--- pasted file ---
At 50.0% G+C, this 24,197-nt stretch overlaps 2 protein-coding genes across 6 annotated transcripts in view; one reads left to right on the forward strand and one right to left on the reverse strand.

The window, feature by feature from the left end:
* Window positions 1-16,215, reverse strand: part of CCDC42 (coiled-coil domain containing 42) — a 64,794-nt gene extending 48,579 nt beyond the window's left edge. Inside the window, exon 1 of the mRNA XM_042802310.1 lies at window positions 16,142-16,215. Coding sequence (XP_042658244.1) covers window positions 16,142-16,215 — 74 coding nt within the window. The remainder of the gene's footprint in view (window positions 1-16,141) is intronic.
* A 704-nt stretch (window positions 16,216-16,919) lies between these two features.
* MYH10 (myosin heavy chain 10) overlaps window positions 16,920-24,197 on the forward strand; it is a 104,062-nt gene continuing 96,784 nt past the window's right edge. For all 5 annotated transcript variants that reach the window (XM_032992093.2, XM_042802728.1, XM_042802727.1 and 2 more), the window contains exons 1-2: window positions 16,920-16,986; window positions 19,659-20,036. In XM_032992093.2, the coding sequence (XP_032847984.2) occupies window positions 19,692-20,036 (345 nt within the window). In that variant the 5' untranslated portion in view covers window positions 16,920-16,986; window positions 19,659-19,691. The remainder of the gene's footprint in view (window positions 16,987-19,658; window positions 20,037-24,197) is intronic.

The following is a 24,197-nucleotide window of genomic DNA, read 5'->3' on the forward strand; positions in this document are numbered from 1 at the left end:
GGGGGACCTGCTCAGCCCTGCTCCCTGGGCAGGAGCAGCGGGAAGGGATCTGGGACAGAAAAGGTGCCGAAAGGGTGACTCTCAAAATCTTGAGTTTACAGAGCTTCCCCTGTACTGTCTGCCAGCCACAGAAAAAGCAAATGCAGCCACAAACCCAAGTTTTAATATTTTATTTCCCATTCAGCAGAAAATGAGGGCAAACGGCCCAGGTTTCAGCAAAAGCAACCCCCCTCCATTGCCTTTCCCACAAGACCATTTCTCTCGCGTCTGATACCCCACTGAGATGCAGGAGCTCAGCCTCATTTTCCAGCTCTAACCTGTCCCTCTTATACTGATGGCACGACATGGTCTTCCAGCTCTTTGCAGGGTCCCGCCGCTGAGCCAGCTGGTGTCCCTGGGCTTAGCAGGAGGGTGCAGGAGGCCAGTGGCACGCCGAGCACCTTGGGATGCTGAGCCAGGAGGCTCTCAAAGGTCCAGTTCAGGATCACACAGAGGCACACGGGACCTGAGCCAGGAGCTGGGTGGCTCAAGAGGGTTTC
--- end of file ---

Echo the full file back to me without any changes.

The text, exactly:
At 50.0% G+C, this 24,197-nt stretch overlaps 2 protein-coding genes across 6 annotated transcripts in view; one reads left to right on the forward strand and one right to left on the reverse strand.

The window, feature by feature from the left end:
* Window positions 1-16,215, reverse strand: part of CCDC42 (coiled-coil domain containing 42) — a 64,794-nt gene extending 48,579 nt beyond the window's left edge. Inside the window, exon 1 of the mRNA XM_042802310.1 lies at window positions 16,142-16,215. Coding sequence (XP_042658244.1) covers window positions 16,142-16,215 — 74 coding nt within the window. The remainder of the gene's footprint in view (window positions 1-16,141) is intronic.
* A 704-nt stretch (window positions 16,216-16,919) lies between these two features.
* MYH10 (myosin heavy chain 10) overlaps window positions 16,920-24,197 on the forward strand; it is a 104,062-nt gene continuing 96,784 nt past the window's right edge. For all 5 annotated transcript variants that reach the window (XM_032992093.2, XM_042802728.1, XM_042802727.1 and 2 more), the window contains exons 1-2: window positions 16,920-16,986; window positions 19,659-20,036. In XM_032992093.2, the coding sequence (XP_032847984.2) occupies window positions 19,692-20,036 (345 nt within the window). In that variant the 5' untranslated portion in view covers window positions 16,920-16,986; window positions 19,659-19,691. The remainder of the gene's footprint in view (window positions 16,987-19,658; window positions 20,037-24,197) is intronic.

The following is a 24,197-nucleotide window of genomic DNA, read 5'->3' on the forward strand; positions in this document are numbered from 1 at the left end:
GGGGGACCTGCTCAGCCCTGCTCCCTGGGCAGGAGCAGCGGGAAGGGATCTGGGACAGAAAAGGTGCCGAAAGGGTGACTCTCAAAATCTTGAGTTTACAGAGCTTCCCCTGTACTGTCTGCCAGCCACAGAAAAAGCAAATGCAGCCACAAACCCAAGTTTTAATATTTTATTTCCCATTCAGCAGAAAATGAGGGCAAACGGCCCAGGTTTCAGCAAAAGCAACCCCCCTCCATTGCCTTTCCCACAAGACCATTTCTCTCGCGTCTGATACCCCACTGAGATGCAGGAGCTCAGCCTCATTTTCCAGCTCTAACCTGTCCCTCTTATACTGATGGCACGACATGGTCTTCCAGCTCTTTGCAGGGTCCCGCCGCTGAGCCAGCTGGTGTCCCTGGGCTTAGCAGGAGGGTGCAGGAGGCCAGTGGCACGCCGAGCACCTTGGGATGCTGAGCCAGGAGGCTCTCAAAGGTCCAGTTCAGGATCACACAGAGGCACACGGGACCTGAGCCAGGAGCTGGGTGGCTCAAGAGGGTTTC